Teaching

At Bury C.E. (Aided) Primary School each class contains 2 or 3 year groups and parents often ask how teaching and learning is organised across the curriculum in this particular situation.

Much of the work covered is through broad topics but specific subject teaching takes place where areas of the National Curriculum do not naturally occur within the topic cycle, for example in Maths and English.

The school’s approach to teaching and learning is based upon the following principles;

  • teaching within the classroom is varied in organisation with a mixture of individual, group, pairs, interest / friendship groups, year groups and whole class teaching;
  • groups are usually of mixed ability;
  • a variety of teaching methods are used, including:
  • direct and indirect teaching,
  • discussion/listening to children’s responses,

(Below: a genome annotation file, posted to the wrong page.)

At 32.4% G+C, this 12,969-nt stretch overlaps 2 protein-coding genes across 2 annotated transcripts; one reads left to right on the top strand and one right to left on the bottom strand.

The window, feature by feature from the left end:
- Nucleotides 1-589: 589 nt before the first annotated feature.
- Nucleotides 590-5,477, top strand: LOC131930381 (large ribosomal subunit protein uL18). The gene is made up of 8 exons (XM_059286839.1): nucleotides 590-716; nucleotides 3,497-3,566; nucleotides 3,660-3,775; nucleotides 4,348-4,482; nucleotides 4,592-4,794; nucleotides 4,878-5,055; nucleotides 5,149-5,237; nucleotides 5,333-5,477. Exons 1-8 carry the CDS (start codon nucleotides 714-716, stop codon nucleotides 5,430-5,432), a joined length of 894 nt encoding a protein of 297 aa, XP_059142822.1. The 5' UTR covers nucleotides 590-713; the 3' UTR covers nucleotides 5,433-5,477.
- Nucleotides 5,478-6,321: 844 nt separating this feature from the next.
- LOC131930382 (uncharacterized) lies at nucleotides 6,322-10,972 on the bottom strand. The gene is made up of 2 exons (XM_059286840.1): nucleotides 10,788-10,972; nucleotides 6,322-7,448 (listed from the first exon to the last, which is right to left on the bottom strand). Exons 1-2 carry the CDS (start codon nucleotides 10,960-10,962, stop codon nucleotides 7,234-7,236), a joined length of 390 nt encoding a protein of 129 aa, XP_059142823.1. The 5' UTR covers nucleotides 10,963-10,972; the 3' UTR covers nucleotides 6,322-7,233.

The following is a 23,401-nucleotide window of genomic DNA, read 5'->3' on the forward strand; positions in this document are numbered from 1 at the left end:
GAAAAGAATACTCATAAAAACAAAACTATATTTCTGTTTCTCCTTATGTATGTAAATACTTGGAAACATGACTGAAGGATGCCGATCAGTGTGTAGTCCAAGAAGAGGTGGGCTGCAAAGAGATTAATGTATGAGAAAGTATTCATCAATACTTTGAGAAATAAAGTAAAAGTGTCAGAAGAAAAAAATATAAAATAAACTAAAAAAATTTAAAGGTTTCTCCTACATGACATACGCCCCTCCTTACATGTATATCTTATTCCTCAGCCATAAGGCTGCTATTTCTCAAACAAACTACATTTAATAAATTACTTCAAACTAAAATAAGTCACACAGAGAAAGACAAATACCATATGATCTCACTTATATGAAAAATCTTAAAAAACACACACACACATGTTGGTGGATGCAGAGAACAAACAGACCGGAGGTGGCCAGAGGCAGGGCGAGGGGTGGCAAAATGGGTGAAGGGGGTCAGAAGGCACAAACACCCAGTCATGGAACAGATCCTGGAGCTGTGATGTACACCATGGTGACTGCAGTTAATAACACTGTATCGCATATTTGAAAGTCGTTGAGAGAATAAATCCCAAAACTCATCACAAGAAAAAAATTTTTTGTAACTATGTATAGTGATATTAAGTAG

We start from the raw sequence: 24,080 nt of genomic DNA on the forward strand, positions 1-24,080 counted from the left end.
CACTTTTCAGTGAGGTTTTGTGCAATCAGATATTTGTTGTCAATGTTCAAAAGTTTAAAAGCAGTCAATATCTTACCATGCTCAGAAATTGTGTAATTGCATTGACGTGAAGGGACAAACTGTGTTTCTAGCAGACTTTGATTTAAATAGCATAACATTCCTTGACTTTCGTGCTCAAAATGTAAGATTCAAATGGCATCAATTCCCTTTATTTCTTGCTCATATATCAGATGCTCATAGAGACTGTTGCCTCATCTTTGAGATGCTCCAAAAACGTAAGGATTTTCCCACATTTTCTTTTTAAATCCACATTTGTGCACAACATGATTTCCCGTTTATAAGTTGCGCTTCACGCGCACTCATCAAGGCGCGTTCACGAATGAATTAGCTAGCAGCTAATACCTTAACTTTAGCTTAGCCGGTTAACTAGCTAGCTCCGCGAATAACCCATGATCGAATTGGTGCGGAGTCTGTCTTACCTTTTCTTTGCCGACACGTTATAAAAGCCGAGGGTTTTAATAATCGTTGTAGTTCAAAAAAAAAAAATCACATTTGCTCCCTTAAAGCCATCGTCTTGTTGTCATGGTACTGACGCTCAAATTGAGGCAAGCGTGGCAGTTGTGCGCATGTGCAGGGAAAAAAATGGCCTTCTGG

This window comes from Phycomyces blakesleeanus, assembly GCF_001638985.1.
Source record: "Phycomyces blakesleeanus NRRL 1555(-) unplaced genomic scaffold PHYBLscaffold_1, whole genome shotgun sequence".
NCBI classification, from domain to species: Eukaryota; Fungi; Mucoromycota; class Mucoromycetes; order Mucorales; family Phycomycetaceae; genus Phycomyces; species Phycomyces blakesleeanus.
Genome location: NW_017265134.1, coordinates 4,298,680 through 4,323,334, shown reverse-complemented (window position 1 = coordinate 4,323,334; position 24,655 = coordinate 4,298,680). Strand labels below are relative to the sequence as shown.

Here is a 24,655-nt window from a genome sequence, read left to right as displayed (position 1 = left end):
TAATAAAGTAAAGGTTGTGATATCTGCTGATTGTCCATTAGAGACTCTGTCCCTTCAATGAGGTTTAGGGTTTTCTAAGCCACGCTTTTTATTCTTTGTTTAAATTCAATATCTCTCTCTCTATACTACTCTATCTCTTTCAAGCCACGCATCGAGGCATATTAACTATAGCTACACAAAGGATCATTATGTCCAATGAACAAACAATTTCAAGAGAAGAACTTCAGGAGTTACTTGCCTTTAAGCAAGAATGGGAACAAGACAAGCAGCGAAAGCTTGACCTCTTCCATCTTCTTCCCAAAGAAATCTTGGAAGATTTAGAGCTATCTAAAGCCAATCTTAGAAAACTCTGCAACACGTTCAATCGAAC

• finding out/discovery/first hand/investigation,
  • demonstration by the teacher,
  • open and closed questioning and a variety of questioning techniques.
  • the value of play, particularly in the early years, is recognised;
  • teaching assistants work with individual children or groups;
  • volunteer helpers assist throughout the school on a regular basis.

Typically, a lesson may begin with a whole class session to introduce the subject or concept. Children will be given specific questions at different levels to encourage and confirm understanding, allowing the teacher an overview of the class as a whole.

Following this, and depending on the nature of the task, the class may split into groups, often under the direction of the teacher and/or teaching assistants. We have a good adult:pupil ratio of 1:9 which ensures that pupils are closely guided and supported in their learning.

The lesson may end with the whole class sharing their work together and key learning intentions being reinforced.

The Reception children, who follow the Foundation Stage curriculum, have a dedicated teaching assistant and their own year group base, including extensive indoor and outdoor play facilities.

The size of the school means that the pupils’ strengths and areas for development are well known by the staff. This ensures that the pupils make good progress in their learning. The best way to appreciate this is to come and see for yourself!